by Renelaine Pfister
Charlene “Cha” Thompson was awarded Salesperson of the Year 2021 by Sales and Marketing Executives HNL on April 28, 2022. She is one of those rare individuals whose infectious enthusiasm and unadulterated joy shines through.
Tihati Productions Ltd. is the brainchild of Cha and her husband Papali’itele Jack “Tihati” Thompson, whom she met when they were attending Farrington High School. Cha is a proud graduate of the school, and said she met a lot of good people there. As it happens, one of her sons-in-law is currently a staff member, and she continues to support and give back to that community.
After attending Farrington, Cha became the lead dancer for Elaine Frisbie’s Puka Puka Otea show while Jack was a musician. When Ms. Frisbie retired, the pair kept the ensemble, and that is how Tihati Productions began.
Cha retired last year and handed over the reins to two of her children. Tihati Productions LTD, which opened in 1969, currently employs over 1,000 dancers, choreographers, singers and musicians from the Polynesian islands. They hold Hawaiian and Polynesian-themed shows, lounge entertainment and luaus across the Hawaiian Islands in various hotels and venues.
They also have several traveling units, which traverse and bring entertainment across the globe. They ran a show in Thailand for six years in a 5,000-seat theater and trained 250 Thai performers to continue the show when they left.
They have met and performed for many politicians, diplomats and royals, including His Majesty King of Tonga, the late Taufaahau Tupou IV, as well as the head of state of Samoa, His Highness, the late Malietoa Tanumafili II, who appointed Cha’s husband Jack the title Honorary Consul to the Independent State of Samoa.
Tihati Productions performed for President Obama at the White House in 2009, which Cha said felt surreal. She was given a private tour of the White House with her two children who now run the business.
Though Cha enjoyed incredible success for over 50 years, her story does not flow in the usual chronology.
Her parents were hard workers but did not emphasize education, so she was 55 years old when she earned her Bachelor of Science Degree in Judicial Administration from Hawaii Pacific University. She pursued a degree later in life because when she sat down for business meetings, others at the table asked her which college she went to.
It was a difficult early years for Cha. She grew up in Kalihi Valley Housing with four brothers and three sisters. When their parents divorced, her Hawaiian mother raised them. Cha’s father’s last name was Ortiz; her grandfather hailed from Siquijor, Philippines and Cha maintains strong ties to the Filipino community.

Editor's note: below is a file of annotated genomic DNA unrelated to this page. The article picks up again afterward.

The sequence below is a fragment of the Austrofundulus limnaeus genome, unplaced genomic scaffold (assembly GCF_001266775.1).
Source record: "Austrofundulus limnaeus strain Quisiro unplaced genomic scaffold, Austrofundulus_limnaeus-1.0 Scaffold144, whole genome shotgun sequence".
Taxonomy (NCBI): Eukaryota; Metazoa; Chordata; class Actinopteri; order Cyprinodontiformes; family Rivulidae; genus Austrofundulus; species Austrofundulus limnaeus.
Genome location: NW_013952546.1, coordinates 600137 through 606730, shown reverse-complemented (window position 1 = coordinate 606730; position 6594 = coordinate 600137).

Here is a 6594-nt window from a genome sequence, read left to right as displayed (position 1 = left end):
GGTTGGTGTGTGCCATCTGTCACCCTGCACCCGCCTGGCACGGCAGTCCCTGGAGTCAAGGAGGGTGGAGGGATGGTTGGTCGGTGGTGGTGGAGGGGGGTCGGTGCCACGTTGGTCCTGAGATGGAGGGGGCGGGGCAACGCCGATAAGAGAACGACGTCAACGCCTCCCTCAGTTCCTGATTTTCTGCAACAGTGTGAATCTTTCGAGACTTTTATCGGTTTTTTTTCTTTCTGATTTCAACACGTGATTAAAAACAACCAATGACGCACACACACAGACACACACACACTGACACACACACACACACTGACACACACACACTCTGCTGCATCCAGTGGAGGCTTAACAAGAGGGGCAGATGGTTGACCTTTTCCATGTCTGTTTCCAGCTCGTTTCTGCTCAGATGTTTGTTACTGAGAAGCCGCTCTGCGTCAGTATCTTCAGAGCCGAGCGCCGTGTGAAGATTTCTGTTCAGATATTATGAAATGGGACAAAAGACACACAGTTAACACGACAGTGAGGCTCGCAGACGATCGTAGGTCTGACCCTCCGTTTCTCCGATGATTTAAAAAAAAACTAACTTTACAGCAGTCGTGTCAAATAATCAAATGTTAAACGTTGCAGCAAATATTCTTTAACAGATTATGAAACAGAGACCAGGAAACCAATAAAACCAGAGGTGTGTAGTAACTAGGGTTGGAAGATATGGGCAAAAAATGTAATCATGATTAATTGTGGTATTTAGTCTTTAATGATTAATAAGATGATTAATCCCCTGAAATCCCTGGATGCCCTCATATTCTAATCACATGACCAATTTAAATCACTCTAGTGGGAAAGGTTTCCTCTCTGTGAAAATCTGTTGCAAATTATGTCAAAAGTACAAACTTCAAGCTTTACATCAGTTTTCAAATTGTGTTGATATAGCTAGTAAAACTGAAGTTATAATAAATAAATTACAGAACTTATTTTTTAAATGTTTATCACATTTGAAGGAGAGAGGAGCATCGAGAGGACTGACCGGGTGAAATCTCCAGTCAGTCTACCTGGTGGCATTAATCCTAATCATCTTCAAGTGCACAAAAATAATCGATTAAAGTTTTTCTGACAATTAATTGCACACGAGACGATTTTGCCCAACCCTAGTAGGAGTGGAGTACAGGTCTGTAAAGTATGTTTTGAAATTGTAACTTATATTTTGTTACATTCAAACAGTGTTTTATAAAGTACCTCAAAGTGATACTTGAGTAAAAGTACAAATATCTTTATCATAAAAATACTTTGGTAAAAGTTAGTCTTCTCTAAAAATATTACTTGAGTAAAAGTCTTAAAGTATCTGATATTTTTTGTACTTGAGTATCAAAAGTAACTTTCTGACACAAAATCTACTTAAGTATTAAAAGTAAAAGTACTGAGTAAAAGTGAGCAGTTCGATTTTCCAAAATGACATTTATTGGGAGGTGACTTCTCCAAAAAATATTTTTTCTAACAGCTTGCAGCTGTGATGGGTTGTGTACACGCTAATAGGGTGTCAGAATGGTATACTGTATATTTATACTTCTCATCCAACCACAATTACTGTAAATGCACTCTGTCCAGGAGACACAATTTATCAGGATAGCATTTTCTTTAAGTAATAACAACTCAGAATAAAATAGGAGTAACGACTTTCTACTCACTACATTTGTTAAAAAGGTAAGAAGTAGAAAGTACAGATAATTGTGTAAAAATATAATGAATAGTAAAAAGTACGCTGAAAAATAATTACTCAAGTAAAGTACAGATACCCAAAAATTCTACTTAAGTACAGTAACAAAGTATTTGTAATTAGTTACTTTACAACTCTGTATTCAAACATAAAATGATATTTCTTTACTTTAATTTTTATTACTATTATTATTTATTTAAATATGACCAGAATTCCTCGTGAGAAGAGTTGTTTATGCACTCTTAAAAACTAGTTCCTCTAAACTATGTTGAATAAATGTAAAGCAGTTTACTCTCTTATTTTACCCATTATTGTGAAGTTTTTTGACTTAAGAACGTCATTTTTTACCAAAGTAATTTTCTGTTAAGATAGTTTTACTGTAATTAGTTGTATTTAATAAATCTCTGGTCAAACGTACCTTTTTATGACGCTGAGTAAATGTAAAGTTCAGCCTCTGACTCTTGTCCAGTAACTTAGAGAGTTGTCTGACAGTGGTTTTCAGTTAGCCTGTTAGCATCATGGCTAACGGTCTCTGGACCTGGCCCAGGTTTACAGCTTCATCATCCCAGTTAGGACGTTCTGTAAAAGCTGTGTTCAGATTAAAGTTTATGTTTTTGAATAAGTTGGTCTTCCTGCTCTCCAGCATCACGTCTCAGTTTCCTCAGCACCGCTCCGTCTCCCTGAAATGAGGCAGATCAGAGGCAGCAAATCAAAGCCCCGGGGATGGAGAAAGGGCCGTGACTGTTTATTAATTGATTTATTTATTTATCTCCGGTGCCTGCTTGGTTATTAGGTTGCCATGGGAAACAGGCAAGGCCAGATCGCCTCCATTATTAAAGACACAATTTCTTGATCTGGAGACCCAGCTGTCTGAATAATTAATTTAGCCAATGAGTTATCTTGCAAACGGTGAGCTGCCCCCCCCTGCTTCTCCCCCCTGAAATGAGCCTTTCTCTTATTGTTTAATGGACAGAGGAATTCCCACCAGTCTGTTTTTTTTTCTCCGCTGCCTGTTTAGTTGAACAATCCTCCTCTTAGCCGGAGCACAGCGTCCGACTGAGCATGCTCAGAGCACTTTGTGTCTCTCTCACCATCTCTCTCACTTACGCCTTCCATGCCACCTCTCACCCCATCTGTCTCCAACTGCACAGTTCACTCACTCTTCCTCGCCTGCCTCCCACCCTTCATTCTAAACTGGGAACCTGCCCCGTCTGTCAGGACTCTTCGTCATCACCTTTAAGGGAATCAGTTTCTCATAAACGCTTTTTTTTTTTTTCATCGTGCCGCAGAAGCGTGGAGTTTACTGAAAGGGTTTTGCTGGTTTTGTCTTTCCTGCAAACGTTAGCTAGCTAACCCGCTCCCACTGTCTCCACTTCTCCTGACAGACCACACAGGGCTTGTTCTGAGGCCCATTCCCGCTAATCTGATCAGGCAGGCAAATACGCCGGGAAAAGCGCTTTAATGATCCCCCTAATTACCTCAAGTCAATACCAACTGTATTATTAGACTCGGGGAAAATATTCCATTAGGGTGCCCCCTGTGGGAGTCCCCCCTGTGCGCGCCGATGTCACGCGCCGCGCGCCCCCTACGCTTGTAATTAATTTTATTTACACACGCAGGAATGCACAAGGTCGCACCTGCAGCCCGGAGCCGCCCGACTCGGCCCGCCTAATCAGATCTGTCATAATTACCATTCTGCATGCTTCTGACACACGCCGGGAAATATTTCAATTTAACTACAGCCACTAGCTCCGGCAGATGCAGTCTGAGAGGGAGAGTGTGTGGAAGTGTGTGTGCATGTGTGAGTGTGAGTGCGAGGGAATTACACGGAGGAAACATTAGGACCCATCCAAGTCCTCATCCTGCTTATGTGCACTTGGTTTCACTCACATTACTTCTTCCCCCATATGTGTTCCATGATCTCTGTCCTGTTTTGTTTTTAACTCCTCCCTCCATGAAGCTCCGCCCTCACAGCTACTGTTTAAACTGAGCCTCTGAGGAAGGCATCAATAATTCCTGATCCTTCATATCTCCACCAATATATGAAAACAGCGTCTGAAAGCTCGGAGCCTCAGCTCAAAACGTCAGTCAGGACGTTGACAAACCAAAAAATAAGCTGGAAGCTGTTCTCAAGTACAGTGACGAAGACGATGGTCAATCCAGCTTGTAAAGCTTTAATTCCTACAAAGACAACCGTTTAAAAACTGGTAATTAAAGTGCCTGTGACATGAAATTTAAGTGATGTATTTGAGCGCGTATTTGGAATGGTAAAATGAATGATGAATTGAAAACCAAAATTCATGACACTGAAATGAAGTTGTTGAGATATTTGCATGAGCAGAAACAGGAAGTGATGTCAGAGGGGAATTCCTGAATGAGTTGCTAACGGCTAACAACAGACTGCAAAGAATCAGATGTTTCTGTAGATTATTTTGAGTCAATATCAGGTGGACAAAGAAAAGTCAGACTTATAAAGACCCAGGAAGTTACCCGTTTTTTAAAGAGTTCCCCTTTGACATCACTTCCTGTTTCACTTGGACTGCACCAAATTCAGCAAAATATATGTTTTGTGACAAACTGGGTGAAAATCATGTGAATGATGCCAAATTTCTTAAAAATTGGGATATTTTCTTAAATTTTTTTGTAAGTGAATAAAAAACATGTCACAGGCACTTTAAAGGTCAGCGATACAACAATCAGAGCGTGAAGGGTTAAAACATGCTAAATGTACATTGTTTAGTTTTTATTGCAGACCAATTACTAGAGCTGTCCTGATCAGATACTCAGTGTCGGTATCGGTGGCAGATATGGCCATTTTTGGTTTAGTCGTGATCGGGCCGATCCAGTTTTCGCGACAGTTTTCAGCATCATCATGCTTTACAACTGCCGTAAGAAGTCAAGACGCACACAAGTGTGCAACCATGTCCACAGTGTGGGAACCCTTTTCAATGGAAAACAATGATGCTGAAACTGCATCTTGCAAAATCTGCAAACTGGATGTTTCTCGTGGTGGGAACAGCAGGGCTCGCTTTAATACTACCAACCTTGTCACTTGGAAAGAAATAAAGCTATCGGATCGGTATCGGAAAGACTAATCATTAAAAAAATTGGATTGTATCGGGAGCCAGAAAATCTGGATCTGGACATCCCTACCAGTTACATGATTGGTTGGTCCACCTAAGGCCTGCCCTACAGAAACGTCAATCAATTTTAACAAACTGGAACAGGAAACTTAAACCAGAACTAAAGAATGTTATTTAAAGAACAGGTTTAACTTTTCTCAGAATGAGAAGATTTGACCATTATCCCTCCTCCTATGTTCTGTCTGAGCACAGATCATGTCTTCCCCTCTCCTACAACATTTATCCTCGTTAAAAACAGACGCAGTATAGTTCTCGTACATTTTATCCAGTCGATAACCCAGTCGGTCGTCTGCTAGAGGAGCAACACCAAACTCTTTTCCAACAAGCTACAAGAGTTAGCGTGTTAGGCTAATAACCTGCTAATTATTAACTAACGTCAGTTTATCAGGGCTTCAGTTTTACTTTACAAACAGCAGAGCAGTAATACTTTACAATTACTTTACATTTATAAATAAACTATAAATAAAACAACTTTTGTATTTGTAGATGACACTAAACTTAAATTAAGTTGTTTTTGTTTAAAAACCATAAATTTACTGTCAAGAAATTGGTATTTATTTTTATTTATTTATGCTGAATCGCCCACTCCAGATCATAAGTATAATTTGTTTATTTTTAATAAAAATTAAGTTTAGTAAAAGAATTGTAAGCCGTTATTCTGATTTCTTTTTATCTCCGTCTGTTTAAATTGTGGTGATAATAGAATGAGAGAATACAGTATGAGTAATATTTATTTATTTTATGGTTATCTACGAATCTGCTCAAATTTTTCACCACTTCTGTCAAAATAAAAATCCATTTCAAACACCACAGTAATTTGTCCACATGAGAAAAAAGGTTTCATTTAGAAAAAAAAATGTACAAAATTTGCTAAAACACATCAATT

Cha’s parents were religious—her father was an Adventist and her mother was Catholic. When she married Jack, they started attending a non-denominational Christian Church. They have been going to Kaimuki Christian Church for 35 years. She feels lucky that her sons and daughters-in-law are all believers.
Aside from being a businesswoman, Cha served many and various roles over the years, including being on the Honolulu Police Commission for over eight years and working for Palama Settlement.
She was also Vice President of the Institute of Human Services Board of Directors, the Executive Board of Aloha United Way, Hawaii Council on Economic Education, President of the Native Hawaiian Hospitality Association, Board member for the Hawaii Tourism Authority and Secretary and Treasurer of South Seas Christian Ministry for over 25 years.
Both Cha and her husband have garnered several awards over the years, including Hawaii’s Small Business Persons of the Year in 1986. Cha was honored as an inductee to the Hawaii Business Hall of Fame in 1990.
She taught her five children and her hanai children that “hard work is the only way to go, gang.” She feels blessed with her five children and sixteen grandchildren, who love to return home because “Papa is the best cook.”
Meanwhile, the advice Cha wants to impart to young entrepreneurs just starting their careers is to “not be ashamed or afraid of mistakes.” She instead smiled and cried through them.
When asked what the Salesperson of the Year award means to her, Cha replies, “The pride I take is that I have done something for my home, Hawaii.”
Cha is proud to be a hula girl and give back to the community. She says she knows where the blessings come from and every day, she gets down on her knees to thank God. “That’s real,” she says. “That’s no joke. All blessings come from above.”
by Renelaine Pfister